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Renegade

Student Debt Relief

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There are a lot of different forms 'student debt relief' could take.  There are proposals ranging from lower interest rates all the way to 100% cancellation of all student debt ($1.6 trillion).  It seems like the Presidential candidates are in a contest to see who can offer more.

 

The cost of education, like that of healthcare, has increased faster than the overall rate of inflation for many years.  I believe that is partly because these industries are highly resistant to technological efficiency.  While manufactured goods like pizzas, computers, and shirts are produced with ever less labor (more efficient), higher education can't do that.  The teacher to student ratio has been mostly unaffected by technology.  Colleges get a lot of grief for administrative costs or sports teams or building construction, but these things don't really add any more to the cost of an education than they did 40 years ago.  The rising cost of education isn't because colleges are doing worse.  It's because most other industries are doing better in comparison.  

 

Anyway, the 'why' isn't so important.  Whatever the reason, the fact is that student debt has ballooned (up 170% between 2004 and 2016).  Students are borrowing more and, just as important, taking longer to pay it off.   People in debt are forced to restrict their other spending.  Clearly, this is a concern for the 45 million people with student debt.   In the interest of full disclosure, I have a son-in-law with a big chunk of student debt which he and my daughter struggle even to pay the interest on.

 

Some remedies, such as allowing the debt to be refinanced at a lower interest rate or allowing the borrowers to lose this debt in bankruptcy, seem perfectly reasonable to me.  In the future, I'd love to see a system where students can go to the college that best fits their talent and interest, regardless of their parents' financial situation.  I don't know exactly how that could be done, but I suspect it would be something like free tuition at public universities.  

 

On the other hand, I don't support total forgiveness of all current student debt (the Bernie Sanders plan).   This would force those who worked their way through college to pay off the debt of those who just took out loans.  It would force those who busted their butts through difficult degrees for in-demand jobs to pay off the debt of those who majored in subjects with slim employment prospects.  It would penalize the frugal, the disciplined, and the hard working to reward those who were...less so.  

 

I know, that's the nature of a society.  The strong take care of the weak.  But, why wouldn't someone with college debt get the same safety net care that every other citizen gets?  If you have a big student loan that you can't pay off, that sucks.  It also sucks if you have a big car loan you can't pay off.  It also sucks if you have a big credit card debt or if you bought a house or speculated in the stock market.  There's an unlimited number of ways to make bad decisions that get you into debt.  I don't think college debt should be treated any differently.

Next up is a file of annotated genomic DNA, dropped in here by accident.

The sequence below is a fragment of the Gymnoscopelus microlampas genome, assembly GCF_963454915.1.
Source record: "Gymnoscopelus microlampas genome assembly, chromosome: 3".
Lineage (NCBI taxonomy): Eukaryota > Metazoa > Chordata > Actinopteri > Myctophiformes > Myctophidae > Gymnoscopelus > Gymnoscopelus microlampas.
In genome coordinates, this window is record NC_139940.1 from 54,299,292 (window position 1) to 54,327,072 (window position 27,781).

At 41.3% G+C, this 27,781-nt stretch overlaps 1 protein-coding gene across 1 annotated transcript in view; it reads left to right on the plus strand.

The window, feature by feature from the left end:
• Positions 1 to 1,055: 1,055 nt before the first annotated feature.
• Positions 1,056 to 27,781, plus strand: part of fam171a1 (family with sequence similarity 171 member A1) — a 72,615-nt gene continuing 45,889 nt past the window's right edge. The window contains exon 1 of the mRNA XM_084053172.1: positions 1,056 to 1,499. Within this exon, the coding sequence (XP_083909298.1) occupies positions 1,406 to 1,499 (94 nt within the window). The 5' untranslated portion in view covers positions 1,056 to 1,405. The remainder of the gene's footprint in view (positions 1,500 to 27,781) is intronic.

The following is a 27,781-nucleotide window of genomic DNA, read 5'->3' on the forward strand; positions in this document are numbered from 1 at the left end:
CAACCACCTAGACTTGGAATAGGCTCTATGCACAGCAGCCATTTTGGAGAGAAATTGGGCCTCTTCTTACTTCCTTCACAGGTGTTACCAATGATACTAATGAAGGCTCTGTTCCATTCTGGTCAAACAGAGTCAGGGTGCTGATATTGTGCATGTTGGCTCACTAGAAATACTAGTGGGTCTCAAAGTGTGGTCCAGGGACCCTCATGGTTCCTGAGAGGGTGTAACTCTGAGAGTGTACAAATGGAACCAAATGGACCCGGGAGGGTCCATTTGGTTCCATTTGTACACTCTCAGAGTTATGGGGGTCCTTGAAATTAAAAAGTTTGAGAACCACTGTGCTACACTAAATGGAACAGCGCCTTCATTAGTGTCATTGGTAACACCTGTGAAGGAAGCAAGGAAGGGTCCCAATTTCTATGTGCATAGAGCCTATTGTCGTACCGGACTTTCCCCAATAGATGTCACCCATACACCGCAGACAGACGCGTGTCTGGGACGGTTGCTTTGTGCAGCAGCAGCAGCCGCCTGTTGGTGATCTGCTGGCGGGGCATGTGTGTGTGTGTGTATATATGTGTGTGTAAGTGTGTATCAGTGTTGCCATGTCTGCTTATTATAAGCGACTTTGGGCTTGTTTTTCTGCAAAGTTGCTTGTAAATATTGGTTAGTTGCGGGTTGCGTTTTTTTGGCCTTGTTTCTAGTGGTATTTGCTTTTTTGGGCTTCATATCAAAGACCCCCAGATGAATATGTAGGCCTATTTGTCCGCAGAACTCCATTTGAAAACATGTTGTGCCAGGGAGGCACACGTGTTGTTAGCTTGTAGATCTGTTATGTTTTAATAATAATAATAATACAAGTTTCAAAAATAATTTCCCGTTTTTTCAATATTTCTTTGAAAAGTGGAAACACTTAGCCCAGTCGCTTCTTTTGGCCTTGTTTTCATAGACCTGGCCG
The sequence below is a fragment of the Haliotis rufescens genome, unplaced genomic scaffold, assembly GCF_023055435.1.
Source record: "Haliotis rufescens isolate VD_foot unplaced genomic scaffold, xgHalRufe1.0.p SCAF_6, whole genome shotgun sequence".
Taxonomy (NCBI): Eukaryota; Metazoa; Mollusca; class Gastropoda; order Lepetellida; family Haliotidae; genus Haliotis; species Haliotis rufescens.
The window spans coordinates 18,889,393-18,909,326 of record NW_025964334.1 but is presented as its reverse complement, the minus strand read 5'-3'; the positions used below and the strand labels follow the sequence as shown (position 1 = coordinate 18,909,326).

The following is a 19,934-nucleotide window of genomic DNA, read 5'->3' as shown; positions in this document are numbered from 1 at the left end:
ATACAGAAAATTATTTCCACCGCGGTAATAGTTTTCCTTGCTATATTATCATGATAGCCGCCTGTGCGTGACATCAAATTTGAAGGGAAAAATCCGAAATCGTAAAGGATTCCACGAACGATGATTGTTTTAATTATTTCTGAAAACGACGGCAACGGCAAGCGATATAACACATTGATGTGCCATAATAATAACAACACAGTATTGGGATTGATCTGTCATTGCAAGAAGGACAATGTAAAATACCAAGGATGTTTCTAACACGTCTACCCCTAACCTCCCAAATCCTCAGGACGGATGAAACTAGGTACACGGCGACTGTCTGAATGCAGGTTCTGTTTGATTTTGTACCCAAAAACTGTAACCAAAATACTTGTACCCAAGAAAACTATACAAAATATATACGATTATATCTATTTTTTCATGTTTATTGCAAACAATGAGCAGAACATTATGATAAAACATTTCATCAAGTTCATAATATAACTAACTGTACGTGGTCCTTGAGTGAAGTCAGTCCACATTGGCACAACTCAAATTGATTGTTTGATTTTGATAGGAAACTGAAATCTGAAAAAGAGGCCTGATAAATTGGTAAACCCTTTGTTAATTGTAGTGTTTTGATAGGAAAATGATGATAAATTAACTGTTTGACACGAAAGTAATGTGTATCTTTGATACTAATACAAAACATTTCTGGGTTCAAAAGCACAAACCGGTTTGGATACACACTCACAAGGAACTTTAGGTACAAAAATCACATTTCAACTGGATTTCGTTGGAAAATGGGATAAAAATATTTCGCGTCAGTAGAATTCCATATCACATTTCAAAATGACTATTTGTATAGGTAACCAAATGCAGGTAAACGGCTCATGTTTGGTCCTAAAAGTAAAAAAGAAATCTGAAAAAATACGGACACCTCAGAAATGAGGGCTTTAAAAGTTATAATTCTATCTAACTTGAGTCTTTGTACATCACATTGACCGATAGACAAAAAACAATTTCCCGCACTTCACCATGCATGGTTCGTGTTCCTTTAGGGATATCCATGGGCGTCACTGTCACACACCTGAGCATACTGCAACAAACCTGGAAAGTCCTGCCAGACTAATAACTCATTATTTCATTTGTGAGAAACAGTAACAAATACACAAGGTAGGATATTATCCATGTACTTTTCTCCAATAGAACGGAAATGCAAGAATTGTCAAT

Bernie says he'll pay for this by taxing financial transactions so the debt isn't transferred to those who paid their own way.  That's a distraction.  Even if this tax brings in the revenue he projects (I'd argue not), that money is then part of government funds that belong to all citizens.  It could be used for infrastructure, health care, scientific research, or an unlimited number of other worthy causes. 

The dollars used to forgive this debt would be no different than any other dollars the government spends.  

 

To me, the key question is:  why should student debt be treated differently from other consumer debt?    Is it just the lure of 45 million potential votes?

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Our Nation is far down the road to Oligarchy.  And for the majority of its citizens, the US is degenerating into a Third World country.

https://mavenroundtable.io/theintellectualist/news/study-by-mit-economist-u-s-has-regressed-to-a-third-world-nation-for-most-of-its-citizens-Sb5A5HZ1rUiXavZapos30g/

One of the root causes are large numbers of gullible, poorly educated voters.  If there is any hope of reversing course by replacing unlimited wealth accumulation, among a small few with actual progress, we will need to provide higher education for all those willing and able.

 

It could be argued that as the state of education goes, so goes the Nation.  As of now, 68% of of Americans 25 or older, lack a bachelor's degree or higher.  This goes a long way to explain why we are stuck with such a large number of corrupt and regressive lawmakers.